Posted by: Patricia Salkin | August 23, 2018

Fed. Dist. Court in MI Rejects RLUIPA Claims Arising from the Approval of a Consent Judgment for the Construction of a Mosque

This post was authored by Matthew Loeser, Esq.

The case arose from American Islamic Community Center, Inc.’s (“AICC”) attempt to build a mosque in the City of Sterling Heights, which permits places of worship and religious community centers in residential zoned (R-60) areas through special land use. In 2015, the AICC applied for a special land use with the City to build a mosque on Fifteen Mile Road between Ryan Road and Mound Road. The Commission then voted to deny the application. The AICC disagreed with the Commission’s decision, and claimed that the denial was pretext and was truly based upon religious discrimination. The AICC then filed a lawsuit against the City, which alleged multiple violations of the Religious Land Use and Institutionalized Persons Act (“RLUIPA”), as well as a violation of the AICC’s First Amendment right to the free exercise of religion. The parties participated in facilitation with Magistrate Judge Anthony Patti, and fashioned a potential resolution of the lawsuits.

Before the City Council, Mayor Michael Taylor, a named Defendant in these proceedings, warned the audience that any more interruptions would require him to clear Chambers to allow Council to conclude the agenda item. Despite this, the audience members continued to interrupt the meeting multiple times. As a result, Defendant Taylor called another recess and ordered that all audience members except for the press be removed to the vestibule where they could view the proceedings. The Council returned from recess and voted to approve the Consent Judgment.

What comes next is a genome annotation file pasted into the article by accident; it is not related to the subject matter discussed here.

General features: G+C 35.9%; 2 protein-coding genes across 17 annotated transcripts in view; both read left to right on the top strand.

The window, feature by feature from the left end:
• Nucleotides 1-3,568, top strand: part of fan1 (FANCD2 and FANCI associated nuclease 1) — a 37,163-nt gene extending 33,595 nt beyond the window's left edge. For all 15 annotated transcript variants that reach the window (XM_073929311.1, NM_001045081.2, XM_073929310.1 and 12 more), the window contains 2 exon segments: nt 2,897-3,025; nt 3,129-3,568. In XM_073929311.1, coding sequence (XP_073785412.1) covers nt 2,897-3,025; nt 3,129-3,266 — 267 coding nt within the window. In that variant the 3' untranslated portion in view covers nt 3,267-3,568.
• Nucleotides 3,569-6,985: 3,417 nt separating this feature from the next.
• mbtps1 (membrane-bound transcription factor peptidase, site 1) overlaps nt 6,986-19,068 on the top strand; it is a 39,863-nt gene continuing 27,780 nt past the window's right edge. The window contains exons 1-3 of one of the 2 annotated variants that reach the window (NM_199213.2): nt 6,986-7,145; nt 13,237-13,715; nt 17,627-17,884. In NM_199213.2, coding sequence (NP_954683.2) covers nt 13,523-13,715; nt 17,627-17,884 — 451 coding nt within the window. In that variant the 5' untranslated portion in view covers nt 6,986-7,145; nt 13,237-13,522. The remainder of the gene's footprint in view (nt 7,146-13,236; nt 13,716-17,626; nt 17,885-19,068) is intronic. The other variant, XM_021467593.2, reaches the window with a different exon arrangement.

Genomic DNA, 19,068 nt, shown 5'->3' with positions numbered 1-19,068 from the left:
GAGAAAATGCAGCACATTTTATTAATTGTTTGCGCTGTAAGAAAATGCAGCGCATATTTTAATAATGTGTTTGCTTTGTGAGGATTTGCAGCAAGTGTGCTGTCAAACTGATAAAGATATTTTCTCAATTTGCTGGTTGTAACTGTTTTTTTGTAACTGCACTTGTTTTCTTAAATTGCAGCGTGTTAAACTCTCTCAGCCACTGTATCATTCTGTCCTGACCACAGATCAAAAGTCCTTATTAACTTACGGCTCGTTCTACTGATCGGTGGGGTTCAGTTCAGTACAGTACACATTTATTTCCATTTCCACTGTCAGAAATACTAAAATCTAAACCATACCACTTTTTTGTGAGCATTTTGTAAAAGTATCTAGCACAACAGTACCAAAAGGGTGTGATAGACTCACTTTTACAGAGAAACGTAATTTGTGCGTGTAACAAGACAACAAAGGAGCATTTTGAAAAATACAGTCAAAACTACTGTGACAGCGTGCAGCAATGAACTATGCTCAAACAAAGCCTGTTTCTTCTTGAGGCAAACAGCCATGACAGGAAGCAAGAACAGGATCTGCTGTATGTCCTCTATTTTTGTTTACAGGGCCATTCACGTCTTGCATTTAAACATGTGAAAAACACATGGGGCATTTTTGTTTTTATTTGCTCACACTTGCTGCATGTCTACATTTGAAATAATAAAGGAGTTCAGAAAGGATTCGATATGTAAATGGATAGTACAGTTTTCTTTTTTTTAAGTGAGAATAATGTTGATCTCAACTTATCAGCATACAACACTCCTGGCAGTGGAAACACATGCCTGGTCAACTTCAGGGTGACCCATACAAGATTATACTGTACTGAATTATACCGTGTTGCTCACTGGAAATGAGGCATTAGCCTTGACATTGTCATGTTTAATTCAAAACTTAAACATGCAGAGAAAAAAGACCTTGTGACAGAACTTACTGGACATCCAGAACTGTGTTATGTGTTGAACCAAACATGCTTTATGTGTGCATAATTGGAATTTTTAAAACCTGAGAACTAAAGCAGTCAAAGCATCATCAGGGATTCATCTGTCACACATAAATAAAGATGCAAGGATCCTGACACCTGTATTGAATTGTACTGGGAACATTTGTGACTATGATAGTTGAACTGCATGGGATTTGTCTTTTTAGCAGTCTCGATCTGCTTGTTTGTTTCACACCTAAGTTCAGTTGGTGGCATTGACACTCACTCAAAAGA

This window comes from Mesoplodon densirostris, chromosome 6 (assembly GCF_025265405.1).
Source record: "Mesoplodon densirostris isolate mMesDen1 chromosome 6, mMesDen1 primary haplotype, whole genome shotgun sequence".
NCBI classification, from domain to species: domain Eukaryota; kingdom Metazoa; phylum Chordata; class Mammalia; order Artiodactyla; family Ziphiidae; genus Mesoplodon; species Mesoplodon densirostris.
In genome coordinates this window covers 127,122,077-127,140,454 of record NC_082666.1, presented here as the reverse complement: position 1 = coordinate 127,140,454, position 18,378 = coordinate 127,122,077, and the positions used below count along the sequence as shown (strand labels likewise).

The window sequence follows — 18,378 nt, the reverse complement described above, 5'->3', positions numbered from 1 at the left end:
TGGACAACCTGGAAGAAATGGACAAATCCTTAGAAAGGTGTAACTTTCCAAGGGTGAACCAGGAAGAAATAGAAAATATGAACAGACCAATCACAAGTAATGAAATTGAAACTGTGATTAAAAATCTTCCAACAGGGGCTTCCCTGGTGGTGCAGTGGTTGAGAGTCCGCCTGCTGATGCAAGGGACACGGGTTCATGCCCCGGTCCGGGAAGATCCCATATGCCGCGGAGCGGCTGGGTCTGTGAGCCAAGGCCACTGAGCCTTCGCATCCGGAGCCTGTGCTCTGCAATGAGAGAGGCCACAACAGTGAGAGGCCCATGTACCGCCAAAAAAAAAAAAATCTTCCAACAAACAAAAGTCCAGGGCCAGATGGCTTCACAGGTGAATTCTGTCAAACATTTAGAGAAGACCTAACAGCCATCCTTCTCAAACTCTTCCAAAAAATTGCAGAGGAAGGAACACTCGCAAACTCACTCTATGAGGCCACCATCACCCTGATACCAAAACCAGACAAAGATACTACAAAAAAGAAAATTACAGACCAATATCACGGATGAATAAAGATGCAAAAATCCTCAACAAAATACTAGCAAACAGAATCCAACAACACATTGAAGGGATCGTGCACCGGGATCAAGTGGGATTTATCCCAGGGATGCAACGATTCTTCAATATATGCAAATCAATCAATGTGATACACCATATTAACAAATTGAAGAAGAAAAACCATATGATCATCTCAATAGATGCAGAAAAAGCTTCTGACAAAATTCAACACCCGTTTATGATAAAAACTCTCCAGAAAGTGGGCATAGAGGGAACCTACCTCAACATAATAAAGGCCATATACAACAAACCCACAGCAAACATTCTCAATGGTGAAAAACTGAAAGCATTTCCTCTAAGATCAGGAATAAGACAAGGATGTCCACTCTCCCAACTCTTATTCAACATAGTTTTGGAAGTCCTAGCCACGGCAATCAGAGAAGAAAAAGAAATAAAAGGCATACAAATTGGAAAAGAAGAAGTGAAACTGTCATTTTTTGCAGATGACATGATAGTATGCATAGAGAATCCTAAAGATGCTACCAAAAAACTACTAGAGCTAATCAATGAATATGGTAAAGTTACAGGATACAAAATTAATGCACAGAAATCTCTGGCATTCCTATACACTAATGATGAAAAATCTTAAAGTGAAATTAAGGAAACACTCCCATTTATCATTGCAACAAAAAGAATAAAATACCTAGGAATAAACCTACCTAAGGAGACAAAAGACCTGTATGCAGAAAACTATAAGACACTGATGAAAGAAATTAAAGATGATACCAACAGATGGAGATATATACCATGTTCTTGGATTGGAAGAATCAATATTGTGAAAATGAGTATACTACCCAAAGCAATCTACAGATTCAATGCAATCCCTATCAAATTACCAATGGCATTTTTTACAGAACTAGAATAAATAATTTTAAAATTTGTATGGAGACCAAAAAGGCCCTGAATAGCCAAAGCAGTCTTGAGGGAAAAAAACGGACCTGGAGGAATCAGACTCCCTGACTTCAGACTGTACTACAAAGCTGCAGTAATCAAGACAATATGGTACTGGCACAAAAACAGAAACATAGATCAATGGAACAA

On appeal, Plaintiffs contend that the City violated the MZEA by failing to give proper notice of the meeting’s agenda item. Here, the record reflected that the City complied with MZEA because it conducted two public hearings on the application before denying it. Additionally, the Consent Judgment was a settlement of the subsequent lawsuits filed by the AICC and DOJ stemming from the Commission’s denial of the application. Moreover, the Zoning Code expressly provided that a public hearing was not required when Council approves a special land use by consent judgment to settle pending litigation. Zoning Code

 

Plaintiffs also sought to invalidate the approval of the Consent Judgment by claiming the City violated the Michigan Open Meetings Act (“OMA”) by removing audience members during the meeting. Here, the Mayor removed audience members only after public comment was completed and 26 interruptions, several warnings, and 3 forced recesses so that Council could conclude the agenda item. The removed audience members were permitted to watch the remainder of the agenda item and live vote through the windows and on television in the vestibule of chambers. Moreover, the entire meeting was streamed live on the City’s website and YouTube channel and was broadcast live on cable television.

Next, Plaintiffs contended that due to the alleged failure to provide proper notice and an opportunity to be heard, Defendants deprived Plaintiffs of their right to due process. Here, Plaintiffs Norgrove, Jabbo, Catcho, and Rrasi did not own property near the location of the proposed mosque. While Youkhanna and McHugh owned real property ¾ of a mile and 3 miles away from the site of the proposed mosque, there was no evidence that they had been deprived of any interest in that property, or that the alleged deprivation was anything other than generalized, unsupported grievances concerning traffic and loss of aesthetic and economic value.

Lastly, Plaintiff Rrasi claimed that her Fourth Amendment rights were violated when she was removed from the City Council meeting. As an initial matter, the meeting was a limited public forum and Defendant Taylor was allowed to restrict non-germane speech and remove individuals who were being disruptive without violating the Constitution. Here, the record revealed that Plaintiff Rrasi approached the dais and used gestures in a threatening manner. She was then escorted out of Chambers when she refused to leave after being called out of order by Defendant Taylor. Accordingly, for the reasons articulated above, Defendants’ Motion for Summary Judgment was granted.

Youkhanna v City of Sterling Heights, 2018 WL 3647103 (ED MI 8/1/2018)


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